While visiting a major city can be a fun way to spend your summer vacation, you'll pay a premium to play, dine and sleep in the more populous stateside locales. But if you're willing to think outside the proverbial travel box, there are a number of vibrant spots that are not only less crowded and more affordable, but also offer unique experiences and boast big-city-caliber amenities. Here are six up-and-coming U.S. cities worth exploring with the family.


Hawaii and Florida may be considered beach vacation go-tos, but North Carolina's island beaches will get you more bang for your buck — especially when it comes to free entertainment. The Carolina Beach Boardwalk offers live music and fireworks on Thursday nights, while Carolina Beach Lake Park shows free movies on Sundays. You can also catch free concerts at Kure Beach’s Ocean Front Park every first and third Sunday and at Fort Fisher on the second and fourth Fridays of the month. Nature lovers will enjoy Kure Beach’s Fort Fisher State Recreation Area with its six-mile stretch of undeveloped beach (perfect for swimming, fishing and birding), as well as Carolina Beach State Park, which is one of few places you can see Venus flytraps in the wild. Bed and breakfast options range from $150 to $350 a night.


Home of the iconic Gateway Arch, St. Louis offers free admission to the city's most popular attractions — including the Saint Louis Science Center, Saint Louis Art Museum and Saint Louis Zoo in Forest Park — helping you stretch your travel dollars a little farther. The Union Trolley is a fun way to get around and gives free rides on weekends. Try some world-famous BBQ at award-winning joints like Sugarfire Smokehouse and Pappy's Smokehouse, both of which are known for having lines out the door. Another perk? Hotel options start at just $100 per night.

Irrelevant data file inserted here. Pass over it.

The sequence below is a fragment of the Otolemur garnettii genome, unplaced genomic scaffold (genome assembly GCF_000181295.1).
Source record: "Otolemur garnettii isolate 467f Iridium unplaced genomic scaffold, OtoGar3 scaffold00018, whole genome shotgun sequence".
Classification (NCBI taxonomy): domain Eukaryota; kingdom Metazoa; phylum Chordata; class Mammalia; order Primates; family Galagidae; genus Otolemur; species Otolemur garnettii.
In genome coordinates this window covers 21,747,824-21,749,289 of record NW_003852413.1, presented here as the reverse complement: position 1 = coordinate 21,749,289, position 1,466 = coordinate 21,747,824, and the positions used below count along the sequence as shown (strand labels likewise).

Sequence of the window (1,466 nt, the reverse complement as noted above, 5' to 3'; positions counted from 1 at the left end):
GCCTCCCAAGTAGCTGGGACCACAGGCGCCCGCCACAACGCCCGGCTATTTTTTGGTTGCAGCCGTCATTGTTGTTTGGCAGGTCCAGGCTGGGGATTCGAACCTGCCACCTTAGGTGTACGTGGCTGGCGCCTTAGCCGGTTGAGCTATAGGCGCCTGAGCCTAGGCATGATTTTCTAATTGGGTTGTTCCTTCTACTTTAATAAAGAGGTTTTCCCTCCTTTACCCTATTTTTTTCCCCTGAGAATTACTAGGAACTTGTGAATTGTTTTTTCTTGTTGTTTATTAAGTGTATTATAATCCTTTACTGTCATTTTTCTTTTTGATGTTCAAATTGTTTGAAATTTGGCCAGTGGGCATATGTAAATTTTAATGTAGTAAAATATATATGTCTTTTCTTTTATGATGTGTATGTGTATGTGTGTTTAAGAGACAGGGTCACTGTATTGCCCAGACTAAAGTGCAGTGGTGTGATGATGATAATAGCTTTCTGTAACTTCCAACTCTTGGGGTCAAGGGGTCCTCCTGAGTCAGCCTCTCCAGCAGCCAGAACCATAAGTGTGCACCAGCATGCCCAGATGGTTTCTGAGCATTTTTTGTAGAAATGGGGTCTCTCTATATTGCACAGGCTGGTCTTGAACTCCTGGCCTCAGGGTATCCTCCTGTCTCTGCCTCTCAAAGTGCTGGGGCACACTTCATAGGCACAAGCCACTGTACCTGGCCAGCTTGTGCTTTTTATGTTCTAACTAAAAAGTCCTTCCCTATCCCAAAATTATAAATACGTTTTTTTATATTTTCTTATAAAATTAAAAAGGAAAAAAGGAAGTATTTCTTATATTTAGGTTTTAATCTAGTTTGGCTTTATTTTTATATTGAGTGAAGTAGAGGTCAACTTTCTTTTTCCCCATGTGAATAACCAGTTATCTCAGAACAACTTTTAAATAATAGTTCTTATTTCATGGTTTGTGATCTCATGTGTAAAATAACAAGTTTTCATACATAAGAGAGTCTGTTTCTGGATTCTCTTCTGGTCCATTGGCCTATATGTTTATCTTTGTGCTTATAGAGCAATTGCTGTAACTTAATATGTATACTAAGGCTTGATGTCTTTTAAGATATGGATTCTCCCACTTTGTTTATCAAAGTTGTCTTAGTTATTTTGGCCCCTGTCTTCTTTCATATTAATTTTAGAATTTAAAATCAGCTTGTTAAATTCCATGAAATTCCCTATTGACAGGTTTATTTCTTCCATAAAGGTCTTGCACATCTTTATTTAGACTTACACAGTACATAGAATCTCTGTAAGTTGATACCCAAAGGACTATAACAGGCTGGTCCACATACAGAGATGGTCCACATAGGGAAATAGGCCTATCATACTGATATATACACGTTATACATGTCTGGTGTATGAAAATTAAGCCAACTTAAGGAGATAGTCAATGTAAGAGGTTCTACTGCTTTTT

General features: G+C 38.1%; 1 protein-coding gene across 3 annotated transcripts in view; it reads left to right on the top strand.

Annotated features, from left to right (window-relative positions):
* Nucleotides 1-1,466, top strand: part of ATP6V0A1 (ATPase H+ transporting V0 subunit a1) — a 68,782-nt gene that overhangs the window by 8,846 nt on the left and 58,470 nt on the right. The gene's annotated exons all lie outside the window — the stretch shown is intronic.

An ideal destination for families and couples alike, Milwaukee offers kid-friendly museums, including Discovery World and the Betty Brin Children’s Museum, and crowd-pleasing concerts at the new Fiserv Forum (at which Carrie Underwood, John Mayer, Pentatonix and Ariana Grande will perform this summer). The Historic Third Ward, which includes the Milwaukee Public Market, hosts various arts and culture events, and it boasts an energetic shopping scene. The city is also home to the Harley Davidson Museum, where you’ll find motorcycles and artifacts that tell the story of the motor company's rich history. Splurge a little to stay at the historic Pfister Hotel, 125-year old luxury property — with an indoor pool on the 23rd floor — for $200 to $350 per night.


Both an alternative to pricey wine country destinations and a unique northeastern escape, the Finger Lakes region provides 9,000 bucolic square miles of American history, picturesque landscapes and quality dining options. (As well as boutique hotel accommodations starting at just $140 per night.) You can sip wine at the region's 130 wineries; step into the homes of Susan B. Anthony, Harriet Tubman and Frederick Douglass; visit the site of the first Women’s Rights Convention of 1848 and hike or bike by 40+ waterfalls. Now is an especially poignant time to visit, as 2019 celebrates 100 years of women's right to vote in New York, a milestone you can celebrate at the National Women’s Hall of Fame.


Known as the The Biggest Little City in the World, Reno offers outdoor adventure, a thriving art scene and high-end restaurants without the price tag of high-profile tourist destinations (namely that other famous Nevada city). And there's no better time to visit than in 2019 to celebrate the 100th year of the Reno Rodeo. In addition to a 10-day event featuring bull riding and team roping competitions, visitors can explore the city's vast history at the Nevada Museum of Art. Stay at the Whitney Peak Hotel, a boutique property inspired by the surrounding Sierra Nevadas, and take advantage of the city's proximity to Lake Tahoe for hiking and picnicking amid scenic views. Rooms start at $150 per night.


A four-star hotel in Tulsa will only set you back around $200 per night, yet the dining and attractions will make you feel like you're in a far more posh locale. The new Mother Road Market, a 27,000-square-foot food hall located directly on Route 66, offers a variety of local fare, while the upscale Vintage Wine Bar was featured by Architectural Digest as one of the best designed bars in the country. You can also see a show at Cain's Ballroom, an auto garage-turned-music-venue and enjoy the Gathering Place, a 100-acre public park that opened in September 2018. 

In the spring of 2019, St. Louis and Tulsa experienced destructive weather and severe flooding. For updates on the areas you’d like to visit, consider checking local news coverage for the latest.

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